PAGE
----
Life after high school: Student aspires to join the military


Kataryna Vejcik

Senior Kataryna Vejcik poses in her Academy Combat Uniform at a JROTC retreat.

Karla Mercado Dorado, People Editor

As the middle of the year inches closer, many seniors are left scrambling to figure out what they want to do with their lives after graduation. College is typically the most common route, but many students opt to go into the armed forces instead. Senior Kataryna Vejcik is one of those students who has shown interest in eventually joining the military after high school.

People make this decision for a number of social, economic, and personal reasons. Vejcik’s connection to the armed forces comes from her family; her grandfather was an officer in the United States Air Force. “He was a big inspiration to me because I would grow up hearing different stories of him about how great of a person he was and stuff so I wanted to be like him,” said Vejcik.

Another decision to be made is which of the three branches of the military to join: Army, Navy, Air Force, or Marines.

When asked if there is a specific military branch she is interested in, Vejcik replied that they’re more focused on getting into the Air Force but is generally interested in all three branches. “I’m interested in doing lots of different jobs and MOS really interests me. I can find a place in any of the three branches.” MOS, Military Occupational Specialties, is the name given to jobs in the Army.

After setting a desired career path, it’s important to have a good plan to help reach one’s goals. To help prepare herself, Vejcik is currently enrolled in JROTC (Junior Reserve Officer Training Corps), which is offered at the academy at West Potomac High School.

Before enlisting, prospective officers must first complete training and education at one of the military branch academies. Vejcik has begun to look into and apply to academies and different scholarships earlier this school year, including an application for the Congressional and Senator Nominations which she completed earlier this month. Reflecting on the process, Vejcik noted with a laugh: “[It] was interesting…a little stressful as most college applications are.”

As mentioned earlier, there are a plethora of jobs available for people in all branches of the military. Vecjik is especially interested in studying nuclear engineering and Russian, as well as a smaller interest in being a pilot, though she’s not as sure about that one.

“There are different small things that I’m really interested in studying and getting to know better. Also, I’d like my education to be paid for. I would also like a secure job after completing my education so it all works out.”

Vecjik is referring to the programs offered by the armed forces in which they pay for students to complete a four-year education; an appealing option in today’s economic climate of crushing academic debt. Job security is another source of appeal for prospective officers, with graduates coming out of training already working in their desired field.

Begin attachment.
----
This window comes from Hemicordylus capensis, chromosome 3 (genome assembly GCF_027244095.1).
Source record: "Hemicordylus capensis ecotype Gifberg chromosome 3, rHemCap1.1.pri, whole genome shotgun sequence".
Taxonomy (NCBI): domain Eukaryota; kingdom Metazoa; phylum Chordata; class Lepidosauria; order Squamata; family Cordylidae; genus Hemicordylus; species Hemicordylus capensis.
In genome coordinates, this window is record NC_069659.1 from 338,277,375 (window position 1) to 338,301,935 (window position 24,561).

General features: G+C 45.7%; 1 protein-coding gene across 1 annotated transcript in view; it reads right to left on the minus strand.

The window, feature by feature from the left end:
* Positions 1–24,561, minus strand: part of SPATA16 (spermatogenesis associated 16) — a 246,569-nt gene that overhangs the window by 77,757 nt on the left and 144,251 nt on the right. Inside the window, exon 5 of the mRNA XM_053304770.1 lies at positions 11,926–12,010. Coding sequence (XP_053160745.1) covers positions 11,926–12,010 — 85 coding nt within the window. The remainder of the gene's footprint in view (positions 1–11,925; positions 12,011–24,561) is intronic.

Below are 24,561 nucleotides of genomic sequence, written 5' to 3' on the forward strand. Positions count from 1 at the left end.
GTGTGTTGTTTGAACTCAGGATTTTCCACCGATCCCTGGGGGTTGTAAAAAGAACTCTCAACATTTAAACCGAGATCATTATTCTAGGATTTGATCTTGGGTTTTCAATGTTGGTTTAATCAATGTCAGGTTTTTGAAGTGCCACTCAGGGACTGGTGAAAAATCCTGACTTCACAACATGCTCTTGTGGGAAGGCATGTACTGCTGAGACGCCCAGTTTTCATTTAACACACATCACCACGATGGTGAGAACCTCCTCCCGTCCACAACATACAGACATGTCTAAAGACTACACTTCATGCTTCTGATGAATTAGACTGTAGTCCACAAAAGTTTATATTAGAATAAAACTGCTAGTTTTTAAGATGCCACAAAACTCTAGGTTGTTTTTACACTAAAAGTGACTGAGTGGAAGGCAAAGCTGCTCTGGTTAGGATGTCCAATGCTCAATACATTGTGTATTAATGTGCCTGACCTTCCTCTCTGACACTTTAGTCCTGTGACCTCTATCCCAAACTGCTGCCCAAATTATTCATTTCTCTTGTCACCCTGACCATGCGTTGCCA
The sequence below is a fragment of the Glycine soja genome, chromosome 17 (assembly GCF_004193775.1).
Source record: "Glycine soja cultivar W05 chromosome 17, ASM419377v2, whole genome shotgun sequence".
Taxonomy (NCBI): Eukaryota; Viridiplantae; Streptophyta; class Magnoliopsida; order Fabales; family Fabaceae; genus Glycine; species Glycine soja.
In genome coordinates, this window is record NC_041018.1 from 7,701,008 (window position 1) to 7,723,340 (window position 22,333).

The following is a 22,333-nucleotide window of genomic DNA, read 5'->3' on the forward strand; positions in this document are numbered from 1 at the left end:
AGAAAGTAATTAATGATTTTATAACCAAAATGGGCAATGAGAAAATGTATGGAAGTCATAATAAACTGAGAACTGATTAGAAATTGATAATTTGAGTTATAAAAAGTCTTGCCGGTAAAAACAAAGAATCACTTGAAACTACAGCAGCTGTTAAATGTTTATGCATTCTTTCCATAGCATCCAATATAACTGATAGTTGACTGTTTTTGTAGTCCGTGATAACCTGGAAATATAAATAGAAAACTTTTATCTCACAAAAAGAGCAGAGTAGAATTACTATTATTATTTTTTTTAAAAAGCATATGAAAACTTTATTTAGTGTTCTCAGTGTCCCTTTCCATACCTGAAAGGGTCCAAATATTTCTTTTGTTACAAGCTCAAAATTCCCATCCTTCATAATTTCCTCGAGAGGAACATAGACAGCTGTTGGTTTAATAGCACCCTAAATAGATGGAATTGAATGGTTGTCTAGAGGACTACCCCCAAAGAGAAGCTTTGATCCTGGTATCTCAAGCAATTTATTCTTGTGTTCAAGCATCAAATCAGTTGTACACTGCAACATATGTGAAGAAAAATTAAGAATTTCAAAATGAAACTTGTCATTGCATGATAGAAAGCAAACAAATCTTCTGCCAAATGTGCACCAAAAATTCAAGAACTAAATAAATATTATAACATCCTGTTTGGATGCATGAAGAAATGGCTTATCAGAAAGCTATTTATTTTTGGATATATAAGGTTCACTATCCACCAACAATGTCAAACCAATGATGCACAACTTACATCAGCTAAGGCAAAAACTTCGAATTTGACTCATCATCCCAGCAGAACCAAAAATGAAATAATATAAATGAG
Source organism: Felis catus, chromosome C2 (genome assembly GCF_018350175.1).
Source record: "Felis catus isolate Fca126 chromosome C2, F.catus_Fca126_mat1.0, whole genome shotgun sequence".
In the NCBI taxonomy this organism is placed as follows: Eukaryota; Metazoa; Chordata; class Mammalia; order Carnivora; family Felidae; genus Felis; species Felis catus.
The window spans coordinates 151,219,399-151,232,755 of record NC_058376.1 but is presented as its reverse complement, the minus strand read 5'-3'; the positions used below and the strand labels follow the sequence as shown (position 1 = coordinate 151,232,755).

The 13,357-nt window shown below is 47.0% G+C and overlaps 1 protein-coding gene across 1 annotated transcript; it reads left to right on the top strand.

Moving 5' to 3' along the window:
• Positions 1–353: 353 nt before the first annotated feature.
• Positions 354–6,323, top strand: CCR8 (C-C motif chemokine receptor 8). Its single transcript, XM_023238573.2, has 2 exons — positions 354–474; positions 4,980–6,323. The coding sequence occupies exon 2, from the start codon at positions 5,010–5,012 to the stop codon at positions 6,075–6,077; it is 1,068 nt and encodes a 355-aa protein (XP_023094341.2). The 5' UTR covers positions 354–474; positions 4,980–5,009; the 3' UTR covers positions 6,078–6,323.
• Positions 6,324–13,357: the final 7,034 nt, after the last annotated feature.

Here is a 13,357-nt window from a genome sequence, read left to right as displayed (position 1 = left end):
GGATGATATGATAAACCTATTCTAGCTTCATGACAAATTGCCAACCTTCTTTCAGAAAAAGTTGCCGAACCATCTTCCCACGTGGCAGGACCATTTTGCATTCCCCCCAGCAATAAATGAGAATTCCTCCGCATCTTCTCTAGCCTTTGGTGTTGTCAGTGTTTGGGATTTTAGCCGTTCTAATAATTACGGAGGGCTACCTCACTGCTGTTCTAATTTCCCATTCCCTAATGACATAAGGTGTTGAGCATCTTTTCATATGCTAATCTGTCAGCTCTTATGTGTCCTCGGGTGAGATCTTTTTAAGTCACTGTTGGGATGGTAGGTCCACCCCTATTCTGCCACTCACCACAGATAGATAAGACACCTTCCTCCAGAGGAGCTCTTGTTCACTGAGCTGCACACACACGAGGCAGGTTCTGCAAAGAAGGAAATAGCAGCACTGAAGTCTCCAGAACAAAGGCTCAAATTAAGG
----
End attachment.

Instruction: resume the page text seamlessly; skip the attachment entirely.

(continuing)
Many underclassmen have already begun to think about what they want to do in the future. With so many career options to choose from, it can be overwhelming to get through all of the deadlines and choose exactly what you want to do with your life.

Vejcik’s advice for underclassmen attempting to pursue a military path is that it’s always good to start early. “Due dates are so much closer than you think and it’s a lot harder to go through with an application if you open it like a week before it’s due.”

She then adds, “don’t be worried if you don’t know exactly what you want to do; you don’t have to and you don’t need to and you can always change what you want to do. If you find that the choice you made was the wrong one you can always just change what you did and start something new.”

The military is not her only interest. At school, she plays as goalie on the varsity field hockey team in the fall, as well as on the lacrosse team in the spring. She’s also involved in theatre, though not as much as when she was an underclassman. It is possible, and necessary, to remain well-rounded no matter what career path you take. It’s also important to continue to have fun in school, as you’re only in high school once.

In addition to JROTC, other milestones to complete in preparation for military education includes the ASVAB test, a military aptitude test administered in high school.

Vejcik herself has not yet completed the official ASVAB test at school, but has been taking practice tests to prepare.

When asked what else she does to prepare, she said: “I keep up with my sport, do extra strength exercises, and run outside of practices.” It’s important to practice fitness and endurance as well, being that there is also a physical component to military entrance exams.

Resources available in school include recruiters at JROTC academies and guidance and career counselors. Of the student services center at AHS, she says that “they have been more than helpful and accommodating!”

Vejcik has talked to a couple different recruiters that visit the school (both Annandale and West Potomac) that are from all four of the branches, and has been meeting with her counselor for assistance with the whole process.

“It’s interesting to compare the different branches and ask what makes their service different from the rest,” said Vejcik.
AHS also holds Academy Nights at school, some of which Vejcik has attended in past years.

She says that they gave her a lot of insight and motivation to keep going. “The recruiters there are very good at what they do!”

If you are also interested in pursuing a career in the military, you can visit the Career Center or your counselor in the Student Services office. Academies continue to host college visits, so keep your eyes peeled!